Appendix A. Aging in Macaws- A Study by Susan Clubb

Main Article:  Overview of Avian Geriatric Disorders with Emphasis on Psittacines Jeannine Miesle, M.A., M. Ed. January, 2022


In 1992, Susan Clubb submitted a paper to the Association of Avian Veterinarians for publication and presentation at the annual conference proceedings. This paper, “Aging in Macaws,” documented the review of health records of a group of macaws whose ages were known in order to provide information about the aging process and longevity of macaws in captivity and in the wild.

She states that macaws are known to be “hardy and long-lived… with few natural predators,” 12 and she estimates their natural lifespans are at least 60 years. At the time, however, there had been very little documentation of their life spans or aging processes in academic literature. Her work was done at Parrot Jungle and Gardens in Miami, Florida, which had been in existence since 1936.

The 57 birds used in this study were at least 25 years old and were examined yearly for a period of three years. Twenty-six were captive-bred and ranged from 25 to 52 years of age. Thirty-one were wild-caught birds which had lived at the facility for at least 20 years. The oldest bird there at the time, a 57-year-old military macaw, had been recently euthanized due to frequent and severe seizures. It had been blind and had suffered from a chronic neurological disorder for many years.

As of the writing of Clubb’s paper in 1992, the first macaw that had hatched at Parrot Jungle, and was still in the collection, was 52 years old. Seven other captive-bred birds in the collection were between 41 and 49 years old. “All had various stages of cataracts and degenerative diseases related to senescence, including arthritis, loss of skin tone and elasticity, muscle wasting, and degenerative neurological disease. As with most mammalian species, aging macaws show physical signs of aging around the time that their reproductive potential has passed. Macaws are known to be capable of reproducing from four to thirty-five years of age. The most productive years were the late teens and early twenties.”

After 40, the onset of all degenerative changes began to occur. For the birds in this collection, lack of exercise led to weight loss and muscle wasting since these birds were sedentary. “Birds which had always been free-fliers reverted to walking or resting in a secure location most of the day.” Clubb states that their posture had not significantly changed; most remained upright when perching unless they had had skeletal injuries in the past. Arthritis, with its joint stiffness and limited range-of-motion, was evident in birds over 40 years of age. “Some birds over 40 developed twisting deformities of the flight feathers of the wings, similar to the Angel Wing disorder.”

Since macaws have no feathers on their faces, dermatological changes were obvious in birds over 40. “The skin on the face developed pigmented spots, polyps, wart-like blemishes, cysts, and wrinkling. The skin on the face and feet became thin, and the facial feathers at the edge of the skin began to thin out; in addition, the skin on the feet began to develop spotty depigmentation. Feathers in general began to lose condition and luster at this point as well.”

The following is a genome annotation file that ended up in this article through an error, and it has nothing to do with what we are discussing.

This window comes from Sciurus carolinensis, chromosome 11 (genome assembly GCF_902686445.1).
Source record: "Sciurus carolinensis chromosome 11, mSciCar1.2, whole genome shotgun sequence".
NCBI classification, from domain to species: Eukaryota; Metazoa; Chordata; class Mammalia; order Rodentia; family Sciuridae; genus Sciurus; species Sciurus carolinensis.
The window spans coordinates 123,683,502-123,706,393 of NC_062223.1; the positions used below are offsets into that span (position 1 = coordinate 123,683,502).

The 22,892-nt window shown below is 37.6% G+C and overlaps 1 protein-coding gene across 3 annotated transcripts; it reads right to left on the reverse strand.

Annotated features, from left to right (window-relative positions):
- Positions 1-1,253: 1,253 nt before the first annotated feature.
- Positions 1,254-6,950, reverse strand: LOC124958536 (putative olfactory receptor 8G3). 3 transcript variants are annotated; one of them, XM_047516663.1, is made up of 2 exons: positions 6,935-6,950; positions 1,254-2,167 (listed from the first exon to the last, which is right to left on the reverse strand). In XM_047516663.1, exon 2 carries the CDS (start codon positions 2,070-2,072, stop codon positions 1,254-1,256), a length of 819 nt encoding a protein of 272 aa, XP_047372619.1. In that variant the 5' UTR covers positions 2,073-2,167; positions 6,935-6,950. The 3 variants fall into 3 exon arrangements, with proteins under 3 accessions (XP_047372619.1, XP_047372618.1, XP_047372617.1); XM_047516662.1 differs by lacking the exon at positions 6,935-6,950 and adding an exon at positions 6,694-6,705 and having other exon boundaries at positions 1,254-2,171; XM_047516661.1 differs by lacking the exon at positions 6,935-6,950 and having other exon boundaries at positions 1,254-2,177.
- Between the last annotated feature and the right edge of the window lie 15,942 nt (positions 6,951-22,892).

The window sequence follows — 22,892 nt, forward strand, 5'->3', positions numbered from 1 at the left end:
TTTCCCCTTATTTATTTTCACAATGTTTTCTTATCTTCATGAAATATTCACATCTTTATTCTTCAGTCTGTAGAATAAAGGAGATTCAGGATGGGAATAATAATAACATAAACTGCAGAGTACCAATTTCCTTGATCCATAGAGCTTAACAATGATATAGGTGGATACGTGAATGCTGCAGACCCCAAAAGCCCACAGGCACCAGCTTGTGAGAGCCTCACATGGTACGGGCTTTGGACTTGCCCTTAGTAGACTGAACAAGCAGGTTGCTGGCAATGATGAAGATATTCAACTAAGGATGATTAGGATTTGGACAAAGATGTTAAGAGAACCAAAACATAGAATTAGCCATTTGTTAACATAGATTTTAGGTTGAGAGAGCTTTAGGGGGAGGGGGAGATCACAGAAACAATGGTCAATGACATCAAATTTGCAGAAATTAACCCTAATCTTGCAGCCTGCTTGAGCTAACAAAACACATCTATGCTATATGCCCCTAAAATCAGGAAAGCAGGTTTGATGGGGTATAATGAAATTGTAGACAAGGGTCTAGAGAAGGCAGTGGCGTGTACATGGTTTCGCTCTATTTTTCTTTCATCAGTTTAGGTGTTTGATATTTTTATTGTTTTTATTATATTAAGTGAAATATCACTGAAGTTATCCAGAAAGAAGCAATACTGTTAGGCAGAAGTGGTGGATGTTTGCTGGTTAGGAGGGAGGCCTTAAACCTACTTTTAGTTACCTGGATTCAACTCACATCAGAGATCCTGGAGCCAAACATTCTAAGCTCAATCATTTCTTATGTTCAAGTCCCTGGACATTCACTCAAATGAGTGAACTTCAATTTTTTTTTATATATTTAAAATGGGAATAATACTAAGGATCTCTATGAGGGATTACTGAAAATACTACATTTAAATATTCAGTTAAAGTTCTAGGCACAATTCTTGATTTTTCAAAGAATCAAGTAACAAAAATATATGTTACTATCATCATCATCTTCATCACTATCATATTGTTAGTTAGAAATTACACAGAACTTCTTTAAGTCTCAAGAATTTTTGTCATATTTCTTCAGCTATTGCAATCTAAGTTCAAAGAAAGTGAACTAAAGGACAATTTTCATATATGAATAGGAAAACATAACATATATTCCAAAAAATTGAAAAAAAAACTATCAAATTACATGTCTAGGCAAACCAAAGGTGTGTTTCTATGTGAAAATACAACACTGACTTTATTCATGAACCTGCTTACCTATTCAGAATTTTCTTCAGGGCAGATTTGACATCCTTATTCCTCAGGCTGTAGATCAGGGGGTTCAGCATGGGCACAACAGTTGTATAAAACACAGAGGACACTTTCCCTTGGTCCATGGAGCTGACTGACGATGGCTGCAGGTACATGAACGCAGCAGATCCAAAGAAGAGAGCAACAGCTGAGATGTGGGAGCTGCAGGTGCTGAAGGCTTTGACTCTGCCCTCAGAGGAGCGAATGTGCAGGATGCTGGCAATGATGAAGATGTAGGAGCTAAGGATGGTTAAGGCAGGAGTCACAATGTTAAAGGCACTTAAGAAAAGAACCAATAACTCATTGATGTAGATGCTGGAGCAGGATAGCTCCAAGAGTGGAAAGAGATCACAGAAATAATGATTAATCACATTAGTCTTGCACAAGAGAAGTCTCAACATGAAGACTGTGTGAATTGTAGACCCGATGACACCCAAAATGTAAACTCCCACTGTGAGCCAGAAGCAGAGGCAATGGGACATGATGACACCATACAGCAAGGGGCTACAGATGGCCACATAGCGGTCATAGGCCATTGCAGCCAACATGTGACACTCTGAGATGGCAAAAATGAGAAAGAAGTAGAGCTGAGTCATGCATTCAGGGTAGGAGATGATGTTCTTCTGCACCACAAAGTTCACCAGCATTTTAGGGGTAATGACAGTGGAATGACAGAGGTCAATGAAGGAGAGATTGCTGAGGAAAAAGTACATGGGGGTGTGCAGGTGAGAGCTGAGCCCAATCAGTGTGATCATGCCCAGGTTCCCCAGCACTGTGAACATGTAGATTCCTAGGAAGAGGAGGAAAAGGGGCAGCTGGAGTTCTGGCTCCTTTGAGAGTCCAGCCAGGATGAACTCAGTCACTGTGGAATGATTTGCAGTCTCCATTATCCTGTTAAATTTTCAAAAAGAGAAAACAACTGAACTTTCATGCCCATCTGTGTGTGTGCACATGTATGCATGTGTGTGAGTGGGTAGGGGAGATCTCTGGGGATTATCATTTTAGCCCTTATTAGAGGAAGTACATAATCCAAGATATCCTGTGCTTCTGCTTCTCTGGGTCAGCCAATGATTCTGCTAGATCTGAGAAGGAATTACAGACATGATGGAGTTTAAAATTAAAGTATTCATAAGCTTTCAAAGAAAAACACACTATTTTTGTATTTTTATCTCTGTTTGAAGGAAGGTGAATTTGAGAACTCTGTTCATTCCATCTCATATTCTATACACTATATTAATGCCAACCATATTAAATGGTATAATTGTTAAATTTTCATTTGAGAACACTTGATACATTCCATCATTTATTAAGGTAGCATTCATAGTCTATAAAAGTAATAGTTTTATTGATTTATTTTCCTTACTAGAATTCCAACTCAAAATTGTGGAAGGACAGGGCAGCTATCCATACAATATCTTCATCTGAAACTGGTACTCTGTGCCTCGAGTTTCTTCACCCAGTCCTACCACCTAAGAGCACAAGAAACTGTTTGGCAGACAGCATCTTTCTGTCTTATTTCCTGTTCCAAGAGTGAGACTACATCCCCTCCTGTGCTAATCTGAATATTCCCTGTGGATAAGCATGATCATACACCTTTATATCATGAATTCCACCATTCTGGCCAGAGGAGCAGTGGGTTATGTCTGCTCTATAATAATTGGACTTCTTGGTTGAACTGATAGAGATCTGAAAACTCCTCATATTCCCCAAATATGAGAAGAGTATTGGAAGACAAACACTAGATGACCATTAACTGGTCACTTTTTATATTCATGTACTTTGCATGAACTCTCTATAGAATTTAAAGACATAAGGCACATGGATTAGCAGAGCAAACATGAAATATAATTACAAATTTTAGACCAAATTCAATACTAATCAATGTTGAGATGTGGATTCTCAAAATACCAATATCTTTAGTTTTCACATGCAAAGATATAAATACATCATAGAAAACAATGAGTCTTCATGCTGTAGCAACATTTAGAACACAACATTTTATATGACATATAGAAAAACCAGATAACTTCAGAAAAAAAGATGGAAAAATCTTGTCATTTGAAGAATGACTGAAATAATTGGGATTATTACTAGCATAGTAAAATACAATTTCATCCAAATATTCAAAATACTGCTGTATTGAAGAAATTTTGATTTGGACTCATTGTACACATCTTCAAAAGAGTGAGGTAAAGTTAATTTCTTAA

Most macaws developed degenerative eye disorders, primarily cataracts, after age 35. “The external ophthalmic changes included lid laxity. The lids lost tone and became thickened and wrinkled. The corneas remained relatively clear unless there had been some interocular trauma in the past. Most birds in this collection were blind in at least one eye after age 45.” These older macaws in this collection died as a result of tumors, renal failure and other degenerative diseases. “Many had died long before their natural lifespans has been reached due to malnutrition and husbandry-related disease. Once a bird develops cataracts and is unable to see well, his survivability in the wild is limited since cataracts limit his ability to forage.” Most macaws over 35 years of age developed cataracts, just as they develop in other species of birds. “Cataracts may develop suddenly, and this can lead to uveitis and blindness. In macaws, age-related cataracts are seen in the center of the lens. Surgery to remove them is possible and sometimes performed.”

What is interesting is that these birds were tracked in the late 1980’s to early 1990’s, and at that time, the macaw’s maximum lifespan was only in the 40’s and 50’s. Since then, only a little over 20 years later, due to improved diet and husbandry practices, the maximum lifespan has extended to 50-90 years of age in some species.

Photo of author

Jeannine

Jeannine Miesle, M.A., M.Ed, Allied Member, Association of Avian Veterinarians is an important contributor to Beauty of Birds. Jeannine has done considerable writing, proofreading and editing for journals and newsletters over the years. She had taught English and music in the schools and presently is an organist at Bethany Church in West Chester, Ohio. She also administrates a Facebook group, The Science of Avian Health (https://www.facebook.com/groups/872079712863055). Jeannine takes in rescued cockatiels and presently has twelve birds. When they come to her they remain as part of her flock.